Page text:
This was a command to make an analysed version of an 1.16 million word corpus. Approximately 60 % of it was analysed, on the new G5 mac, until I got an "out of memory" message. Now, is this due to the constant printing of the error messages on the screen (which went on for 128 minutes before it gave in), or is it just that the task is too big. Now, at one point (the latest version of the shell before 10.4.4) I believe Thor-Øivind had fixed this, then it came back, but we were able to make a workaround. This workaround now is in serious trouble, and I am thus open for views. It seems to be that the locale info between Perl and the shell aren't in sync?


Here came the answer, two hours later (omintting 128 minutes of "does not map" lines):

(...)
09, <> chunk 111.
utf8 "\xA1" does not map to Unicode at //Users/trond/gt/script/preprocess line 109, <> chunk 111.
utf8 "\xA1" does not map to Unicode at //Users/trond/gt/script/preprocess line 109, <> chunk 111.
perl(2364) malloc: *** vm_allocate(size=8421376) failed (error code=3)
perl(2364) malloc: *** error: can't allocate region
perl(2364) malloc: *** set a breakpoint in szone_error to debug
Out of memory!
perl(2364) malloc: *** vm_allocate(size=8421376) failed (error code=3)
perl(2364) malloc: *** error: can't allocate region
perl(2364) malloc: *** set a breakpoint in szone_error to debug
Out of memory!

real    128m50.590s
user    104m35.222s
sys     1m17.356s

Comment 12 Trond Trosterud 2006-02-09 09:48:21 CET
Btw, we got a similar problem with the missing list command (command is quoted at the end):

utf8 "\xA1" does not map to Unicode at //Users/trond/gt/script/preprocess line 109, <> chunk 111.
utf8 "\xA1" does not map to Unicode at //Users/trond/gt/script/preprocess line 109, <> chunk 111.
utf8 "\xA1" does not map to Unicode at //Users/trond/gt/script/preprocess line 109, <> chunk 111.
perl(2356) malloc: *** vm_allocate(size=8421376) failed (error code=3)
perl(2356) malloc: *** error: can't allocate region
perl(2356) malloc: *** set a breakpoint in szone_error to debug
Out of memory!
perl(2356) malloc: *** vm_allocate(size=8421376) failed (error code=3)
perl(2356) malloc: *** error: can't allocate region
perl(2356) malloc: *** set a breakpoint in szone_error to debug
Out of memory!

real    19m16.091s
user    1m39.085s
sys     0m12.885s

hum-tf4-ans142:~/gt/sme trond$ time ccat -a zcorp/gt/sme/*/*/*xml zcorp/gt/sme/*/*xml | preprocess --abbr=bin/abbr.txt | lookup -flags mbTT -utf8 -f bin/missing | grep '\?' | cut -f1 | sort | uniq -c | sort -nr > dev/missing-z-060208.txt
Comment 13 Sjur Nørstebø Moshagen 2006-02-09 13:20:39 CET
Tomi's latest code change in the preprocess perl script fixes the bug. The change was:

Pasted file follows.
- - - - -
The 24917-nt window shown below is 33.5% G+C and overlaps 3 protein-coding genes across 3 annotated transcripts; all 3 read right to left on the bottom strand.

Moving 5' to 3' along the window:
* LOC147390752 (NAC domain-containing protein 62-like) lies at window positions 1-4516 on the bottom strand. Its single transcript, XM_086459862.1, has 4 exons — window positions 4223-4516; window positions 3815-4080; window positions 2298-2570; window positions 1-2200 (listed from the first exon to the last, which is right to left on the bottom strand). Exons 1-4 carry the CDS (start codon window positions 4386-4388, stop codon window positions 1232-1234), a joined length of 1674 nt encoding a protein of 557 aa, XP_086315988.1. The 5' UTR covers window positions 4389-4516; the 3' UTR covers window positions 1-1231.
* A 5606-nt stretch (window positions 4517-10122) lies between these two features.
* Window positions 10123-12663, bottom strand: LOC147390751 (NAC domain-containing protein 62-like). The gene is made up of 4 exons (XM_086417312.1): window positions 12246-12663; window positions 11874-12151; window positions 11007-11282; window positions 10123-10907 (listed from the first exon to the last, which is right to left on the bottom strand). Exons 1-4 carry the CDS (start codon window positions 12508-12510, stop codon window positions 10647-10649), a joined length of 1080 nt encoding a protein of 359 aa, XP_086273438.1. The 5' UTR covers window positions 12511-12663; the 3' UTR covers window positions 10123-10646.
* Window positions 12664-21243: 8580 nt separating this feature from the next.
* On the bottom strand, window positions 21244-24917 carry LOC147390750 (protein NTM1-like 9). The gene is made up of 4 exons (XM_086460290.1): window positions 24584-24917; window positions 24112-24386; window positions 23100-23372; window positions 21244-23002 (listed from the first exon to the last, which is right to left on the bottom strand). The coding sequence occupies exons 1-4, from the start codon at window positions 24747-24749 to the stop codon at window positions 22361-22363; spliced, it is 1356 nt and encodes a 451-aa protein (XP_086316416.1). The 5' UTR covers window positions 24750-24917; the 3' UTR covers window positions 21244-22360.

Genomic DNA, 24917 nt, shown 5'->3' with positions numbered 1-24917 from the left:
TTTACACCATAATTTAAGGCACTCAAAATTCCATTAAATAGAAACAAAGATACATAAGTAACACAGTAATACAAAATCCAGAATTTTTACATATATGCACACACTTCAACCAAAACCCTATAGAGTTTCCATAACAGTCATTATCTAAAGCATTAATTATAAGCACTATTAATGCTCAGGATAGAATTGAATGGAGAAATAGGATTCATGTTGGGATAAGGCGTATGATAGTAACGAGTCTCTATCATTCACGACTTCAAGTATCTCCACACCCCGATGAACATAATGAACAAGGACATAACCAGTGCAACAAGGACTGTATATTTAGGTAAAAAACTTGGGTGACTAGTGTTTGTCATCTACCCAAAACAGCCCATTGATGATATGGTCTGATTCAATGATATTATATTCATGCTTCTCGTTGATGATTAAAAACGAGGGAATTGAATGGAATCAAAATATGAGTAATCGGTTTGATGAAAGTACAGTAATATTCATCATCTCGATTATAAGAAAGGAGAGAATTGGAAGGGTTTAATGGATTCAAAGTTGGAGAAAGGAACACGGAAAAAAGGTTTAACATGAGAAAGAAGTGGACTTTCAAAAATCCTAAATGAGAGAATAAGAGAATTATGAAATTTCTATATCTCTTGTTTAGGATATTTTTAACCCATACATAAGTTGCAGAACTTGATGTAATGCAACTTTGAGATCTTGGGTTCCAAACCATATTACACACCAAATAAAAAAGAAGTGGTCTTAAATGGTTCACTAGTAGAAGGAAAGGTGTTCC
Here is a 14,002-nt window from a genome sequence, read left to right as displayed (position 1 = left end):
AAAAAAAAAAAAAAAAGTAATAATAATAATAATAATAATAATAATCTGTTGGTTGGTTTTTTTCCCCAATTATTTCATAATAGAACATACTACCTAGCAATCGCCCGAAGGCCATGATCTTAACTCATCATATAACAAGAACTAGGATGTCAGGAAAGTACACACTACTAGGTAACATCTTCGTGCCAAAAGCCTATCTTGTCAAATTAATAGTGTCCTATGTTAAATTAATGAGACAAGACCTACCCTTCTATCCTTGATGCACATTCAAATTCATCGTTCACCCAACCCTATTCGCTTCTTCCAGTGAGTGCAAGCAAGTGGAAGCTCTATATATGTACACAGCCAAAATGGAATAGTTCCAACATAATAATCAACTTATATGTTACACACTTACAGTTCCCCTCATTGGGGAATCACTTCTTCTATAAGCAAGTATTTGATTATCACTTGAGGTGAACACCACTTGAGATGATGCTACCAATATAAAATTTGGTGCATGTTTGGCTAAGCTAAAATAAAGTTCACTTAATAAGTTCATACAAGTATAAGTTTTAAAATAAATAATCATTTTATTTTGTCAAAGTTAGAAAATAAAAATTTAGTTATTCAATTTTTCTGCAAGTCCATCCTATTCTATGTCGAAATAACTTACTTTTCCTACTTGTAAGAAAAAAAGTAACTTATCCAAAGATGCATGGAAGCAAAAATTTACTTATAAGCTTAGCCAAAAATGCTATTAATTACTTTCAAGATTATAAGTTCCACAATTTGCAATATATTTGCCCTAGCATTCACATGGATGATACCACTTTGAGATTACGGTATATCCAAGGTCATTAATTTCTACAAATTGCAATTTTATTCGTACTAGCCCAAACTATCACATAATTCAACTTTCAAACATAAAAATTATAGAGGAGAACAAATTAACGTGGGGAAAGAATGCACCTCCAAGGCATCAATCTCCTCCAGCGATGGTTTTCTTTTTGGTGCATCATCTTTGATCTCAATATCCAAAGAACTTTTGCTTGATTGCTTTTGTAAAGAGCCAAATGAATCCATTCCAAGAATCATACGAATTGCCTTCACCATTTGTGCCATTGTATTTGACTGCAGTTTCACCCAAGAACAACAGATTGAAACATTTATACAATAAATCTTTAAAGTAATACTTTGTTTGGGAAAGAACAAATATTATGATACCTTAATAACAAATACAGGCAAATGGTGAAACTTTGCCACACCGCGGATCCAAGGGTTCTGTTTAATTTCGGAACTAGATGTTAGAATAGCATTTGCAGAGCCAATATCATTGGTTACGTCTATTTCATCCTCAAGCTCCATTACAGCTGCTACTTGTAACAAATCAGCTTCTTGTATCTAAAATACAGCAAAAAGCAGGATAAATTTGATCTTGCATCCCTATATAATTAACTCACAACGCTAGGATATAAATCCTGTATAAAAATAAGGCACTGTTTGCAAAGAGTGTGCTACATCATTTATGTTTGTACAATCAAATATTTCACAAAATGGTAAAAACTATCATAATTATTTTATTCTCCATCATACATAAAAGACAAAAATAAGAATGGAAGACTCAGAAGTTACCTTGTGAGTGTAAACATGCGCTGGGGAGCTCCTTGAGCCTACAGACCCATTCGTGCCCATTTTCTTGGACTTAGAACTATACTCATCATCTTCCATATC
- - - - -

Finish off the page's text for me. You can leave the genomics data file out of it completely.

Before:
use encoding 'utf-8';
use open ':utf8';

After:
#use encoding 'utf-8';
use open ':std', ':utf8';

The difference on my system comes with the commenting out of the first line, changes to the second line does not matter: with the first line as comment, the bug disappears.

The second line could probably be changed to:

use open ':locale';

This form implies ':std', and it will correctly take the utf8 value from $LANG etc env. variables. It works correctly on my system. More info can be found at:

http://search.cpan.org/~nwclark/perl-5.8.7/lib/open.pm

Conclusion: it was always a bug in our Perl code. It didn't materialize on 10.3.x, since that system didn't have a locale subsystem.

I'll now close the bug as fixed.
Comment 14 Saara Huhmarniemi 2006-12-20 20:22:34 CET
Using locale in Perl scripts has been problematic. Statement "use locale;", picks only the letters that are defined in the current locale-settings (e.g. in Norwegian locale, you won't get Islandic characters recognized correctly.) This is unbearable in a multilingual project like ours. In addition, there have been other problems such as "Wide character in print at ..".

I have now updated all our Perl scripts to recognize all utf8-characters correctly. utf8 is now expected everywhere. Our own scripts and modules seem to work fine with the change, but there are some other Perl modules and functions which are troublesome, I list some of them below.

The env variable I changed is PERL_UNICODE, and it's equivalent with invoking Perl with option -C.
To update your home mac, add this line to the file .profile in your home directory:
export PERL_UNICODE=""

In victorio and G5, I added this to /etc/profile, so there the change is made.

If you have perl-scripts of your own:
If you use unicode characters in the script, e.g in regular expressions, then write
use utf8;

You wouldn't need any other utf8-related statements anymore. There were couple of more technical problems, which I write down to remember:

1. There are some Perl-modules, that do not support unicode, Expect.pm is one of them. Before sending utf8-encoded data to such modules it has to be explicitely encoded as utf8, and the output decoded:
$string = Encode::encode_utf8($string)
$module_output = Module::process($string);
$output = Encode::decode_utf8($module_output)

2. Also some Perl functions which deal with filenames and system properties such as mkdir, require special treatment. For example when using Open2, the pipes have to be set to
binmode R, ':utf8';

Same goes to IO::Socket, which seems to ignore unicode requirements. The xerox-tools server may be the only one that does not work with the new settings and java-implementation.

3. For some reason, command line arguments, such as $ARGV[0] get double utf8-encoded and have to
be decoded with
Encode::decode_utf8($ARGV[0]);

I reopen the bug for the new error reports.
Comment 15 Trond Trosterud 2008-05-03 10:37:53 CEST
One and a half year with no more bug reports, and I close the bug.